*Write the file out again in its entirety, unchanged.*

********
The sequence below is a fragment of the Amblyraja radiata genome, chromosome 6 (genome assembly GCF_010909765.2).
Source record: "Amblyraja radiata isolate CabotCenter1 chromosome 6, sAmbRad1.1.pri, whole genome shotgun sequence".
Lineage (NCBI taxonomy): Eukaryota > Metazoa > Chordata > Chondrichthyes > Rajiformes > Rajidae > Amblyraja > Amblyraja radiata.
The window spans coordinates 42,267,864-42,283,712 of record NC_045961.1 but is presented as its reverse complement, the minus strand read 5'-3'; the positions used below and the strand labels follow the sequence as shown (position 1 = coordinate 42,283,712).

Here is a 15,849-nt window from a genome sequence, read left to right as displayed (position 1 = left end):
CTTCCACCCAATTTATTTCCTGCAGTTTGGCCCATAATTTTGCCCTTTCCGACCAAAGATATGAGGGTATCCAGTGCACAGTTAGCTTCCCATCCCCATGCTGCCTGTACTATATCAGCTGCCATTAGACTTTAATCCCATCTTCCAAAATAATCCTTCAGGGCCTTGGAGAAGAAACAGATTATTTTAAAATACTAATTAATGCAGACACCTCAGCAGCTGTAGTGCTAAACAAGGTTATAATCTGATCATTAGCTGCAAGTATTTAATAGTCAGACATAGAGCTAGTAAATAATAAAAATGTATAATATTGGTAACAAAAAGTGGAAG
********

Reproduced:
The sequence below is a fragment of the Amblyraja radiata genome, chromosome 6 (genome assembly GCF_010909765.2).
Source record: "Amblyraja radiata isolate CabotCenter1 chromosome 6, sAmbRad1.1.pri, whole genome shotgun sequence".
Lineage (NCBI taxonomy): Eukaryota > Metazoa > Chordata > Chondrichthyes > Rajiformes > Rajidae > Amblyraja > Amblyraja radiata.
The window spans coordinates 42,267,864-42,283,712 of record NC_045961.1 but is presented as its reverse complement, the minus strand read 5'-3'; the positions used below and the strand labels follow the sequence as shown (position 1 = coordinate 42,283,712).

Here is a 15,849-nt window from a genome sequence, read left to right as displayed (position 1 = left end):
CTTCCACCCAATTTATTTCCTGCAGTTTGGCCCATAATTTTGCCCTTTCCGACCAAAGATATGAGGGTATCCAGTGCACAGTTAGCTTCCCATCCCCATGCTGCCTGTACTATATCAGCTGCCATTAGACTTTAATCCCATCTTCCAAAATAATCCTTCAGGGCCTTGGAGAAGAAACAGATTATTTTAAAATACTAATTAATGCAGACACCTCAGCAGCTGTAGTGCTAAACAAGGTTATAATCTGATCATTAGCTGCAAGTATTTAATAGTCAGACATAGAGCTAGTAAATAATAAAAATGTATAATATTGGTAACAAAAAGTGGAAG